There has traditionally been no formal distinction between "city" or "town" in Pakistan, although informal distinctions and status has been as common as in any other country. Several cities in what is now Pakistan were traditionally recognized as cities; in some cases for centuries; Lahore, Multan and Peshawar are examples. After independence and the rapid increase in population that followed caused Karachi to become the nation's largest city, while the rapid industrialisation in the north of the country resulted in new towns increasing greatly in population; such as Sialkot and Faisalabad, these two cities grow in population also because of agriculture, social development and high rate of natural increase, while Rawalpindi, traditionally a garrison town became a large city due to the decision to build a new capital nearby.
The construction of the new capital city of Pakistan, Islamabad, was completed in 1966. In 2001, a new Act formalised the distinction, by granting the 10 largest cities and metropolitan areas the status of city district, which for the first time gave areas the status of cities. The port city of Gwadar is essentially a town but is often designated as a city. Many towns in the country, such as Gilgit and Bahwalpur, are considered cities.
Congress is the lone legislative entity that can incorporate cities. Provincial and municipal councils can pass resolutions indicating a desire to have a certain area (usually an already-existing municipality or a cluster of barangays) declared a city after the requirements for becoming a city are met. As per Republic Act No. 9009, these requirements include the following:
- locally generated income of at least PHP 100 million (based on constant prices in the year 2000) for the last two consecutive years, as certified by the Department of Finance, AND
- a population of 150,000 or more, as certified by the National Statistics Office (NSO); OR a contiguous territory of 100 square kilometers, as certified by the Land Management Bureau, with contiguity not being a requisite for areas that are on two or more islands.
In Poland the word miasto serves for both town and city. Miasto is the term applied purely on the basis of the administrative decision of the central government, and specifically means either:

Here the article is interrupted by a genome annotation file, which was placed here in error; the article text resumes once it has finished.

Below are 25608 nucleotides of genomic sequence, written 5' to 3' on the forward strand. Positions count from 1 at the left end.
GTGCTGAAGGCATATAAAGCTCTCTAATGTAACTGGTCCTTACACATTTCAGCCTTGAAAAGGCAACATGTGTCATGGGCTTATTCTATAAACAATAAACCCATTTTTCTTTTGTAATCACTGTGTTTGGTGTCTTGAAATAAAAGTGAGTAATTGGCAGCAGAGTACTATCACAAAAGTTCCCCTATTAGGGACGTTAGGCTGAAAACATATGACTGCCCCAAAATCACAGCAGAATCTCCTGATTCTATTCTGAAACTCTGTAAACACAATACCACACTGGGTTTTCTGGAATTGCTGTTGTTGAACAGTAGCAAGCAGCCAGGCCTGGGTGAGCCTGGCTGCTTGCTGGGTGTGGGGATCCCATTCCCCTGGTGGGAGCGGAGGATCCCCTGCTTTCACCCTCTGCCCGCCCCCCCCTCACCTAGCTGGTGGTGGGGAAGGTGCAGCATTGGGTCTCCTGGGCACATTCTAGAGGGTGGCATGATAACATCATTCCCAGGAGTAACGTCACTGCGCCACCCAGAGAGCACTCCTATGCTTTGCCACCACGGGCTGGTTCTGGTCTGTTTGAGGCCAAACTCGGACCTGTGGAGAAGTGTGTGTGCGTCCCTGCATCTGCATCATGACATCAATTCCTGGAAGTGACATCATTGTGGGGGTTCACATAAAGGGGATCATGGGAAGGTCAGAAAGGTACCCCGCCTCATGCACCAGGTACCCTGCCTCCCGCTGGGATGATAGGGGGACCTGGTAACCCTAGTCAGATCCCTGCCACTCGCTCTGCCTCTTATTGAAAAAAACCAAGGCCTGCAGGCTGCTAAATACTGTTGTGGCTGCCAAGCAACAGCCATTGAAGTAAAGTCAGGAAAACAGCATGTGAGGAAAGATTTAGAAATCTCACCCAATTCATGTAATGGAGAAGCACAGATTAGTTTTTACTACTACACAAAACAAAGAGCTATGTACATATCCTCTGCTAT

- a county (gmina or powiat) with a city charter;
- a city within a county, created by granting a city charter to a smaller town within a county.
These formal distinctions may differentiate larger towns from smaller ones (such as status as a separate powiat, or the conferring of the title prezydent on the mayor rather than burmistrz), but none of these is universally recognized as equivalent to the English city/town distinction.
- at least 8,000 electors (more or less 10,000 inhabitants)
- at least half of the following services:
- fire department
- theatre / cultural house
- hotel services
- basic and secondary schools
- public transport
- gardens / urban parks
In special cases, some towns may be granted the status of city if they possess historical, cultural or architectonic importance.
The Portuguese urban settlements heraldry reflects the difference between cities, towns and villages, with the coat of arms of a city bearing a crown with 5 towers, the coat of arms of a town bearing a crown with 4 towers, while the coat of arms of a village bears a crown with 3 towers. This difference between cities, towns and villages is still in use in other Portuguese speaking countries, but not in Brazil.
There is also the notion of grande área metropolitana (great metropolitan area). There are two main metropolitan areas: Lisbon (the capital), in the centre of the country and Porto in the North. Lisbon Metropolitan Area has a population that exceeds 3 million. Greater Metropolitan Area of Porto has over 2 million inhabitants, although it is part of the Portuguese Northwestern Agglomeration that has, also, about 3 million inhabitants.
Cities and towns in Romania can have the status either of municipiu or oraş. Smaller villages that do not apply to the city status are called comuna/comune (f., sing./pl.) and sat/sate (m., sing./pl.). By 2001 law, published on July 24, 2001 (M.O. number 408), there are 172 cities in Romania, and the minimum requirements for a settlement to be acknowledge as a iii-3rd rank city status are: